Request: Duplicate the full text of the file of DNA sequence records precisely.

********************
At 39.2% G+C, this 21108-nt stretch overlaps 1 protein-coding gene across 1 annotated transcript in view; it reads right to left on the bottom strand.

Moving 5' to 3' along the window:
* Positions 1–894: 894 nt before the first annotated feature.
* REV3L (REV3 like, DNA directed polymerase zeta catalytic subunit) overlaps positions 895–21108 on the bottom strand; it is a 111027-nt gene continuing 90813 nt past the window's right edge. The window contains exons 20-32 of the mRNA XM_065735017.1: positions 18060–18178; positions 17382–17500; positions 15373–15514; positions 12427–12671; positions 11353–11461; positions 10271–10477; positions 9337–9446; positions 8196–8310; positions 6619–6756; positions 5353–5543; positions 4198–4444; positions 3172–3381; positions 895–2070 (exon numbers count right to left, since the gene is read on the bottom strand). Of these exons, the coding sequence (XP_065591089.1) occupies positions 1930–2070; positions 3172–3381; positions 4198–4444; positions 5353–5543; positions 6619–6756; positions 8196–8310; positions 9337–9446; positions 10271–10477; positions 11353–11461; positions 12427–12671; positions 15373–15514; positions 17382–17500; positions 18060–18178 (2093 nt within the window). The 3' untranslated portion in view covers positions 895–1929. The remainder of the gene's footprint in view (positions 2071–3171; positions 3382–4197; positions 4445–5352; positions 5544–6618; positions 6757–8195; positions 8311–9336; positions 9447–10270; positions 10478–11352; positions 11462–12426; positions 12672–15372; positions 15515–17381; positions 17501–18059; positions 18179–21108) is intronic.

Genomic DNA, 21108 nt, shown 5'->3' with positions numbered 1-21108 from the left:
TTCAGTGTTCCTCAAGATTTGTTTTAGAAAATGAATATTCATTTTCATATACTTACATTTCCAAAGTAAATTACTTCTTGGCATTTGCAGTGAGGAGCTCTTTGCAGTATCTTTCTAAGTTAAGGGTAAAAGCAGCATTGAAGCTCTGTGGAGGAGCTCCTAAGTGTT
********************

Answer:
At 39.2% G+C, this 21108-nt stretch overlaps 1 protein-coding gene across 1 annotated transcript in view; it reads right to left on the bottom strand.

Moving 5' to 3' along the window:
* Positions 1–894: 894 nt before the first annotated feature.
* REV3L (REV3 like, DNA directed polymerase zeta catalytic subunit) overlaps positions 895–21108 on the bottom strand; it is a 111027-nt gene continuing 90813 nt past the window's right edge. The window contains exons 20-32 of the mRNA XM_065735017.1: positions 18060–18178; positions 17382–17500; positions 15373–15514; positions 12427–12671; positions 11353–11461; positions 10271–10477; positions 9337–9446; positions 8196–8310; positions 6619–6756; positions 5353–5543; positions 4198–4444; positions 3172–3381; positions 895–2070 (exon numbers count right to left, since the gene is read on the bottom strand). Of these exons, the coding sequence (XP_065591089.1) occupies positions 1930–2070; positions 3172–3381; positions 4198–4444; positions 5353–5543; positions 6619–6756; positions 8196–8310; positions 9337–9446; positions 10271–10477; positions 11353–11461; positions 12427–12671; positions 15373–15514; positions 17382–17500; positions 18060–18178 (2093 nt within the window). The 3' untranslated portion in view covers positions 895–1929. The remainder of the gene's footprint in view (positions 2071–3171; positions 3382–4197; positions 4445–5352; positions 5544–6618; positions 6757–8195; positions 8311–9336; positions 9447–10270; positions 10478–11352; positions 11462–12426; positions 12672–15372; positions 15515–17381; positions 17501–18059; positions 18179–21108) is intronic.

Genomic DNA, 21108 nt, shown 5'->3' with positions numbered 1-21108 from the left:
TTCAGTGTTCCTCAAGATTTGTTTTAGAAAATGAATATTCATTTTCATATACTTACATTTCCAAAGTAAATTACTTCTTGGCATTTGCAGTGAGGAGCTCTTTGCAGTATCTTTCTAAGTTAAGGGTAAAAGCAGCATTGAAGCTCTGTGGAGGAGCTCCTAAGTGTT